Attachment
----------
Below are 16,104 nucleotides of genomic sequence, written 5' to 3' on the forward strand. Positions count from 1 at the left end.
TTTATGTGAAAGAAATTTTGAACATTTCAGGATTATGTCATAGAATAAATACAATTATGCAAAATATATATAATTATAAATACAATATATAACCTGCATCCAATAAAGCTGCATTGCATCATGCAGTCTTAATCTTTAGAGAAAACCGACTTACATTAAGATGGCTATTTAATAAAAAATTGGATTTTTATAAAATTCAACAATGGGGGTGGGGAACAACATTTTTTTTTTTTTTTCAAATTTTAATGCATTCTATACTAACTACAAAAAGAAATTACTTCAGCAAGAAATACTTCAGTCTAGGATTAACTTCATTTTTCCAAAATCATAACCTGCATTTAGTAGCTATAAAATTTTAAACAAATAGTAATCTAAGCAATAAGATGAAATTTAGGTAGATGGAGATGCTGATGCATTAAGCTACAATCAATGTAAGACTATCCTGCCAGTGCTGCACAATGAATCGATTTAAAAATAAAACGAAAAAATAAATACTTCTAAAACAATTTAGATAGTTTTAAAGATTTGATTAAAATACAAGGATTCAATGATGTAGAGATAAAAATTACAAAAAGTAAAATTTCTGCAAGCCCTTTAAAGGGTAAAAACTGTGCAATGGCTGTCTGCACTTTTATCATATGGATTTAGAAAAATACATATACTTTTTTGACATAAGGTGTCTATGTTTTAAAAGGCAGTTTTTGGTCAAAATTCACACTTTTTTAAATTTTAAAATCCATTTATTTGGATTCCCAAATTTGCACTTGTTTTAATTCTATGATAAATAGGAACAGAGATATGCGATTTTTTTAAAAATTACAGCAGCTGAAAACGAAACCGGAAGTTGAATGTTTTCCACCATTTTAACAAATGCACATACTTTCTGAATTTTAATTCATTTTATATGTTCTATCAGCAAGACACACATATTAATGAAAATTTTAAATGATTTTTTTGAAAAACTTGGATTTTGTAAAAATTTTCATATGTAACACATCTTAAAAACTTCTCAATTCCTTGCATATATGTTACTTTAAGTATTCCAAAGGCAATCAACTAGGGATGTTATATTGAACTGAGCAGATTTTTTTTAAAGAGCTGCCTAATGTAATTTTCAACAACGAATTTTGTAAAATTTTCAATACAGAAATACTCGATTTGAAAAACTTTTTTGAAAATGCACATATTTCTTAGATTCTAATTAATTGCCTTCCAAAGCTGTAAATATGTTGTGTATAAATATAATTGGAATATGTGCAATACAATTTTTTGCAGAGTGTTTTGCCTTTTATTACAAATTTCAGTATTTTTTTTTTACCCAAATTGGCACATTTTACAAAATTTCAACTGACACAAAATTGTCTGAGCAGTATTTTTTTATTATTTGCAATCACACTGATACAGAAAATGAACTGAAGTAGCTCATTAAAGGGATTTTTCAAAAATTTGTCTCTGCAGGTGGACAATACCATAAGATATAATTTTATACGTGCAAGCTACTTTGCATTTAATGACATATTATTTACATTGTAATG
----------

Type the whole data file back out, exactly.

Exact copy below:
Below are 16,104 nucleotides of genomic sequence, written 5' to 3' on the forward strand. Positions count from 1 at the left end.
TTTATGTGAAAGAAATTTTGAACATTTCAGGATTATGTCATAGAATAAATACAATTATGCAAAATATATATAATTATAAATACAATATATAACCTGCATCCAATAAAGCTGCATTGCATCATGCAGTCTTAATCTTTAGAGAAAACCGACTTACATTAAGATGGCTATTTAATAAAAAATTGGATTTTTATAAAATTCAACAATGGGGGTGGGGAACAACATTTTTTTTTTTTTTTCAAATTTTAATGCATTCTATACTAACTACAAAAAGAAATTACTTCAGCAAGAAATACTTCAGTCTAGGATTAACTTCATTTTTCCAAAATCATAACCTGCATTTAGTAGCTATAAAATTTTAAACAAATAGTAATCTAAGCAATAAGATGAAATTTAGGTAGATGGAGATGCTGATGCATTAAGCTACAATCAATGTAAGACTATCCTGCCAGTGCTGCACAATGAATCGATTTAAAAATAAAACGAAAAAATAAATACTTCTAAAACAATTTAGATAGTTTTAAAGATTTGATTAAAATACAAGGATTCAATGATGTAGAGATAAAAATTACAAAAAGTAAAATTTCTGCAAGCCCTTTAAAGGGTAAAAACTGTGCAATGGCTGTCTGCACTTTTATCATATGGATTTAGAAAAATACATATACTTTTTTGACATAAGGTGTCTATGTTTTAAAAGGCAGTTTTTGGTCAAAATTCACACTTTTTTAAATTTTAAAATCCATTTATTTGGATTCCCAAATTTGCACTTGTTTTAATTCTATGATAAATAGGAACAGAGATATGCGATTTTTTTAAAAATTACAGCAGCTGAAAACGAAACCGGAAGTTGAATGTTTTCCACCATTTTAACAAATGCACATACTTTCTGAATTTTAATTCATTTTATATGTTCTATCAGCAAGACACACATATTAATGAAAATTTTAAATGATTTTTTTGAAAAACTTGGATTTTGTAAAAATTTTCATATGTAACACATCTTAAAAACTTCTCAATTCCTTGCATATATGTTACTTTAAGTATTCCAAAGGCAATCAACTAGGGATGTTATATTGAACTGAGCAGATTTTTTTTAAAGAGCTGCCTAATGTAATTTTCAACAACGAATTTTGTAAAATTTTCAATACAGAAATACTCGATTTGAAAAACTTTTTTGAAAATGCACATATTTCTTAGATTCTAATTAATTGCCTTCCAAAGCTGTAAATATGTTGTGTATAAATATAATTGGAATATGTGCAATACAATTTTTTGCAGAGTGTTTTGCCTTTTATTACAAATTTCAGTATTTTTTTTTTACCCAAATTGGCACATTTTACAAAATTTCAACTGACACAAAATTGTCTGAGCAGTATTTTTTTATTATTTGCAATCACACTGATACAGAAAATGAACTGAAGTAGCTCATTAAAGGGATTTTTCAAAAATTTGTCTCTGCAGGTGGACAATACCATAAGATATAATTTTATACGTGCAAGCTACTTTGCATTTAATGACATATTATTTACATTGTAATG